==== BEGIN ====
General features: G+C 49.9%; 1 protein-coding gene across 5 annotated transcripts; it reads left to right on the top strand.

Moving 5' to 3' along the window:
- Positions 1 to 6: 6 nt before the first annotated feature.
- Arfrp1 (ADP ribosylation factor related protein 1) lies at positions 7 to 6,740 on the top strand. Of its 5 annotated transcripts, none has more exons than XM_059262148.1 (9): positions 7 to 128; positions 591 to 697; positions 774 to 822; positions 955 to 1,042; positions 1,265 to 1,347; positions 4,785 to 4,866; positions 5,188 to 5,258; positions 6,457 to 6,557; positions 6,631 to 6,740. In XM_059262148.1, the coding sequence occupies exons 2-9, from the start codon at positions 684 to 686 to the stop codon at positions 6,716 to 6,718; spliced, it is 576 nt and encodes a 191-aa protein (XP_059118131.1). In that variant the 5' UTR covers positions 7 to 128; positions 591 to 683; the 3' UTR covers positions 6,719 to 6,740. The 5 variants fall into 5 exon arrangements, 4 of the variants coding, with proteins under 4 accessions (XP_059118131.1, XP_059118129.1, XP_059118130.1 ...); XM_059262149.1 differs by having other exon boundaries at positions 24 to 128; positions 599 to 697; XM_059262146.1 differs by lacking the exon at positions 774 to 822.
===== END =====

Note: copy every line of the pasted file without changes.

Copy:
General features: G+C 49.9%; 1 protein-coding gene across 5 annotated transcripts; it reads left to right on the top strand.

Moving 5' to 3' along the window:
- Positions 1 to 6: 6 nt before the first annotated feature.
- Arfrp1 (ADP ribosylation factor related protein 1) lies at positions 7 to 6,740 on the top strand. Of its 5 annotated transcripts, none has more exons than XM_059262148.1 (9): positions 7 to 128; positions 591 to 697; positions 774 to 822; positions 955 to 1,042; positions 1,265 to 1,347; positions 4,785 to 4,866; positions 5,188 to 5,258; positions 6,457 to 6,557; positions 6,631 to 6,740. In XM_059262148.1, the coding sequence occupies exons 2-9, from the start codon at positions 684 to 686 to the stop codon at positions 6,716 to 6,718; spliced, it is 576 nt and encodes a 191-aa protein (XP_059118131.1). In that variant the 5' UTR covers positions 7 to 128; positions 591 to 683; the 3' UTR covers positions 6,719 to 6,740. The 5 variants fall into 5 exon arrangements, 4 of the variants coding, with proteins under 4 accessions (XP_059118131.1, XP_059118129.1, XP_059118130.1 ...); XM_059262149.1 differs by having other exon boundaries at positions 24 to 128; positions 599 to 697; XM_059262146.1 differs by lacking the exon at positions 774 to 822.